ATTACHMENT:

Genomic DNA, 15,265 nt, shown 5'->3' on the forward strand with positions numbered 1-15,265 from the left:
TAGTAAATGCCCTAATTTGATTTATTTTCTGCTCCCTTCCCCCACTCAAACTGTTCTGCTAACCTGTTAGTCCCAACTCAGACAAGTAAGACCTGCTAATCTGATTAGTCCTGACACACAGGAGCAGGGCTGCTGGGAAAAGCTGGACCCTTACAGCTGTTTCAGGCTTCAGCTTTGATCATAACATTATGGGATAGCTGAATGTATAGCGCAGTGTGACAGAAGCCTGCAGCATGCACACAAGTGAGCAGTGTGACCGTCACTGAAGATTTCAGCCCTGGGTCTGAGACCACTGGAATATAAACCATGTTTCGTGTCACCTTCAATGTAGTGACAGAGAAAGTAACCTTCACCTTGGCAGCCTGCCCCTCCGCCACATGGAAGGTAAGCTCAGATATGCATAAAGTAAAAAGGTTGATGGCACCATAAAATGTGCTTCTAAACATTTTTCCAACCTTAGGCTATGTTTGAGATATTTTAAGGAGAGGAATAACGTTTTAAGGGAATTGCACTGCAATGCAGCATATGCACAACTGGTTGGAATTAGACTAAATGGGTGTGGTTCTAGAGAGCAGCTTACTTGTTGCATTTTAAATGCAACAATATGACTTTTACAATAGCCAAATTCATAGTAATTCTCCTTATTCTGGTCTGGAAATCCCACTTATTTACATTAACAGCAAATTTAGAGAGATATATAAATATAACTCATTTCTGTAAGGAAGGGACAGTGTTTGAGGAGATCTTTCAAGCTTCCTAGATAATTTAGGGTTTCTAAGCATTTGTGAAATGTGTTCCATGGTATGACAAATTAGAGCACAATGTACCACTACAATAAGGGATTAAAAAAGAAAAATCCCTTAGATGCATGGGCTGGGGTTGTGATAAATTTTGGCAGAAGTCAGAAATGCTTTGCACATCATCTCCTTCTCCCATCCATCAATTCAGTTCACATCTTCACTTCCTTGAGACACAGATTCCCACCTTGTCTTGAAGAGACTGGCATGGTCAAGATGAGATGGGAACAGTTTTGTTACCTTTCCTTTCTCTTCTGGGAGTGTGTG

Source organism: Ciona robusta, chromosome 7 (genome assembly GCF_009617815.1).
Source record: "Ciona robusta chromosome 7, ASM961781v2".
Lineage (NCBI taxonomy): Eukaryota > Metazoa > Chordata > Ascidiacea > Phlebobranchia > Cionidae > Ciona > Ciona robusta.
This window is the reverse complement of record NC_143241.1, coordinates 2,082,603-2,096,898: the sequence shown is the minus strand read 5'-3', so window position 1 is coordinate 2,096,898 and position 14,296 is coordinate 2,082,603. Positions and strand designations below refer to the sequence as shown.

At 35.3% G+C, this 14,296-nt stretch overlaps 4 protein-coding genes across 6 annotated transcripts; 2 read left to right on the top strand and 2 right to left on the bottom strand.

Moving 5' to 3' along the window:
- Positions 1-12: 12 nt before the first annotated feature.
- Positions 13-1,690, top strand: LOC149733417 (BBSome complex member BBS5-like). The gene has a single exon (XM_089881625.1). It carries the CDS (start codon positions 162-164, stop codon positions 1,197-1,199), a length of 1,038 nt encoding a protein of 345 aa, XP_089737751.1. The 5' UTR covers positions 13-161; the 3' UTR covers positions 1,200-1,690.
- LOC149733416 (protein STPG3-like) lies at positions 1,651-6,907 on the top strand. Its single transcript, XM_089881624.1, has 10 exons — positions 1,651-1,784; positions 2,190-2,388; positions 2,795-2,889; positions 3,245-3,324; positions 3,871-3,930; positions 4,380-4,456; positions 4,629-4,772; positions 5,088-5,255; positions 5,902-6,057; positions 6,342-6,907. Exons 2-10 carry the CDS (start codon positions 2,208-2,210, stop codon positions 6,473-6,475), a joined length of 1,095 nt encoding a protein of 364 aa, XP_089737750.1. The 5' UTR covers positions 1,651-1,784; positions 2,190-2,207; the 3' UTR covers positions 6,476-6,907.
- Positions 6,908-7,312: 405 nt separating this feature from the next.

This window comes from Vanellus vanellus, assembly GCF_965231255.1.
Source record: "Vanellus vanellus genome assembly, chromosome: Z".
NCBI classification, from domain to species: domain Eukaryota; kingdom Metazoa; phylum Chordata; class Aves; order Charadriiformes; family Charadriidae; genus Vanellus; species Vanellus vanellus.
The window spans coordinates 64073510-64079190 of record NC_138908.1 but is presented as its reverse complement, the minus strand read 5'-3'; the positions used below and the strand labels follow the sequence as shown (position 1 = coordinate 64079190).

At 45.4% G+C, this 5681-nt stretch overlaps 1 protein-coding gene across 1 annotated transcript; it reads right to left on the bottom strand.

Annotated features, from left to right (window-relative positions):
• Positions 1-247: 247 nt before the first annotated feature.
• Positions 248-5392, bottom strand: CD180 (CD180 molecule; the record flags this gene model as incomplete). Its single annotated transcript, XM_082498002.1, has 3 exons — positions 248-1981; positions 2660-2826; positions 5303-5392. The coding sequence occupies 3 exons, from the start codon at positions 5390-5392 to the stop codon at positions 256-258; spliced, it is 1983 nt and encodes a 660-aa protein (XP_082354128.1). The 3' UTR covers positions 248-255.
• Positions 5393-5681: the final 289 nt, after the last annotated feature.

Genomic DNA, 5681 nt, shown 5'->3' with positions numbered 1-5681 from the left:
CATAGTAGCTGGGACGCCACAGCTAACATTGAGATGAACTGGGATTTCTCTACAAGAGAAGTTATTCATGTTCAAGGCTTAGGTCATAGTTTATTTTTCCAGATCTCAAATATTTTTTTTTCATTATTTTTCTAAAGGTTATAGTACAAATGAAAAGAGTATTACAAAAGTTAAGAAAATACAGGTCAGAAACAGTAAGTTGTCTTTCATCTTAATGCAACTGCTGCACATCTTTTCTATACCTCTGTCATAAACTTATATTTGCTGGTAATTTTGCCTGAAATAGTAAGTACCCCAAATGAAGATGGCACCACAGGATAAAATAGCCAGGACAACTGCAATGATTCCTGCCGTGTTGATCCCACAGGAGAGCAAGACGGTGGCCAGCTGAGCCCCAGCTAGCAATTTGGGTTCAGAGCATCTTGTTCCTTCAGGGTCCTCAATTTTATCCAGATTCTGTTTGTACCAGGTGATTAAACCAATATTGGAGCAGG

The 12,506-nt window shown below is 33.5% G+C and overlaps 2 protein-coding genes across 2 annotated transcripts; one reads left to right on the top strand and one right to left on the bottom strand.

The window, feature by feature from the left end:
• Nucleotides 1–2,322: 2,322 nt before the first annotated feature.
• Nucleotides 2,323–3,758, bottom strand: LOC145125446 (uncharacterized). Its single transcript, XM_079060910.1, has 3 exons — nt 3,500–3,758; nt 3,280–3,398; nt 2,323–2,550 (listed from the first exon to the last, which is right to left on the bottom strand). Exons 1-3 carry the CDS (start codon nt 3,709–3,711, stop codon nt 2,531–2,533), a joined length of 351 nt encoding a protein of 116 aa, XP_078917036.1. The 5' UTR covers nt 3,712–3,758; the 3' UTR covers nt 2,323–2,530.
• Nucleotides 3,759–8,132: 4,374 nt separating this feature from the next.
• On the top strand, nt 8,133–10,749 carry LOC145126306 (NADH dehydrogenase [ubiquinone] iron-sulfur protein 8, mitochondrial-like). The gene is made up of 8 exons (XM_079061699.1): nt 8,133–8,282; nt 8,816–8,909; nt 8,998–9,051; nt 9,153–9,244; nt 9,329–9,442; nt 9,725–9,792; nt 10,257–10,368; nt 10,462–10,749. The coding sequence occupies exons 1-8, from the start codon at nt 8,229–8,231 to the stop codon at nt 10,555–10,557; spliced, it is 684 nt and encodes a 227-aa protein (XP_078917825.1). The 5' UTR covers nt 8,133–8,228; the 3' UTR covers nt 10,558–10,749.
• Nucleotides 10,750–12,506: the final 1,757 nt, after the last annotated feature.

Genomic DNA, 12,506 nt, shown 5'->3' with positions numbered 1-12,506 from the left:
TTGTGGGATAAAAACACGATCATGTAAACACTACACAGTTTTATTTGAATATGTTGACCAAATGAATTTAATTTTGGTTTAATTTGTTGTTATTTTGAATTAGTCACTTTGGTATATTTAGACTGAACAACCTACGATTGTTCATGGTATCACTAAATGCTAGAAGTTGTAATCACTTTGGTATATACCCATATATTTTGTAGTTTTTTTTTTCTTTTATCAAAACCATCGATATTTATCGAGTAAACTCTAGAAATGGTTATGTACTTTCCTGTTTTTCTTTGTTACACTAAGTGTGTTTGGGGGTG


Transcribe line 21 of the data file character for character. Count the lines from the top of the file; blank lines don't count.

• Positions 5393-5681: the final 289 nt, after the last annotated feature.